Steve Silberman: Speaking of getting wild, how did you feel about playing "Space" with the Dead?

Bruce Hornsby: "Space" to me was a situation where sometimes it was really amazing, and lots of times, was not. It was a real hit-or-miss proposition. I think the Dead would say the same thing. Sometimes "Space" would get into some great things, other times I'd be sitting there, "I don't really see where this is going..." I'm all for the "Space" concept, but totally improvised music is a hard thing to make work. I know a lot of players in the jazz world who play freely, and a lot of them tell me, "More times than not we're up there scuffling to find something to play together." This was no different. If there's no structure, it makes it much harder for the music to be coherent and have meaning.

Steve Silberman: You're such a precise player, it would seem to me that it would be easier to get out there with a precise structure to play against or around, rather than no structure.

Bruce Hornsby: I'm all for playing freely, but I've been in too many instances where I've thought that the level of listening was not up to the demands that are required for this sort of playing to really be meaningful. Sometimes I felt that there were real conversations going on between people, and other times I didn't.

Steve Silberman: Garcia mentioned in an interview that he had an idea of getting a really free band together with you and Branford and maybe a vocalist .

Bruce Hornsby: I was all for it. I don't know if that'll ever happen, but Garcia still mentions it every now and then. My understanding of it was, we'd get up there and compose songs on the spot -- vocals, chords, everything. So it would be an attempt to find structure instantly, to compose songs collectively, instantaneously. I've never heard of that, so I thought it was a great idea. I'd love to try it. Probably most of it would be the worst shit you'd heard that month, but maybe now and then we'd hit on something and it would become amazing.

Steve Silberman: Did you ever consider joining the Dead fulltime?

Bruce Hornsby: No. There were a lot of people who thought that I would. There are some guys in the band who might have wanted me to do that. I didn't think I would play with the Dead for as long as I did. If this situation had arisen in '83 or '84 rather than 1990, when I had already sold about 5 or 6 million records on my own... I already had a pretty good head of steam going on my own. I really enjoy doing what I do because I've created an area which allows me to express myself completely. With the Dead, the context only allows me to express a certain part of my musical personality.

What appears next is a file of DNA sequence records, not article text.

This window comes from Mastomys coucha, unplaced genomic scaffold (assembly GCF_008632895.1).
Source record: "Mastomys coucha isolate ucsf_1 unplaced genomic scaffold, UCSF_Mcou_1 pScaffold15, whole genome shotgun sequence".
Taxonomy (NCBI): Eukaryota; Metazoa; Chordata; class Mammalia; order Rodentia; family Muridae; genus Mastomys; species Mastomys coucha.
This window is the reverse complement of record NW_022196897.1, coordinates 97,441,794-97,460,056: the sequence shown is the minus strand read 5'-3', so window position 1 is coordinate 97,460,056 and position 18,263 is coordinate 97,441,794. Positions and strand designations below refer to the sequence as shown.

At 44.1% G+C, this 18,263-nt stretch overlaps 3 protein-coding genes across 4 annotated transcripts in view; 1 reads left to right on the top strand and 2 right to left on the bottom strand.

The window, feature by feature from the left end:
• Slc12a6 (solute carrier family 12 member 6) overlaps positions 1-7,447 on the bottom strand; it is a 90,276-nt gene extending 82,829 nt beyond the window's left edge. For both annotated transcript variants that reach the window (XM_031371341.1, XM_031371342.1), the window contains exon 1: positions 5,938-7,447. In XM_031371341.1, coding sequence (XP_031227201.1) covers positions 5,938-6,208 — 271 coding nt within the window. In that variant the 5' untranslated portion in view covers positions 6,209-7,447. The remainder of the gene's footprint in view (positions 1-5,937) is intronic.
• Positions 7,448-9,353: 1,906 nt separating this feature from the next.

Take seeing me play at any Dead show, and take the show you saw the other night: it's so obvious! I come away from a show like that feeling like I was able to do everything I wanted to do, am able to do, and really connect too. That's the best feeling you can have. Because of that, I don't think I ever really considered playing in the band fulltime. Though I enjoyed doing it so much, there was a time I thought, "I wonder if I could do both of these things."

There were several reasons why I left. One big reason was that my wife and I had twin boys, and I didn't want to be the absentee father. Not only was I doing the Dead, but the "gun for hire" area of my career was really overflowing at this point. I was playing on lots of records for other people. Robbie Robertson's record, and Bonnie Raitt's, and Dylan, and Seeger, Shawn Colvin, and the Cowboy Junkies, and Liquid Jesus -- lots and lots of records.

Something had to give. I started saying no to almost all session requests at that time. I hardly play on any other records now, just for really good friends, like Bela Fleck and Rob Wasserman. And Garcia's talked to me about playing on their studio record. Special things.

Another reason for my leaving the Dead was that I felt a need to get back to a stronger focus on my own music. I enjoyed losing it for a while, but after a while, I wanted to get back to it. Another big reason was that I felt Vince was gaining a lot of confidence, and they were gaining confidence in him. That hadn't always been the case. I felt they were really becoming a band, and it was time for them to be a band without, as Garcia called me, "the floating member." I feel that I helped serve as a bridge between Brent's death and the time Vince got comfortable with the band and the band got comfortable with Vince. I was the transitional guy. That's why I left.

Steve Silberman: What's great about listening to the tapes with both you and Branford is that both of you can feed Garcia lines.

Bruce Hornsby: There was much more of a conversational aspect between the two of us, and I don't think that's there now. But that wasn't there before or after me, I don't think. I don't think it was really there with Brent.

Steve Silberman: It was on the best nights, but I know what you mean.

Bruce Hornsby: Brent was a more retiring, shy cat. I'm not that way at all. When I show up on anybody's gig, I'm going to try to kick their ass. That's my nature -- I'm a real jock at heart. Garcia always responded to that, and I think that's why he likes playing with me. I think it's much better now when I just show up, even though I just play accordion. It's more special for me, and it's more special for them. We had a great run at the Garden when I first started.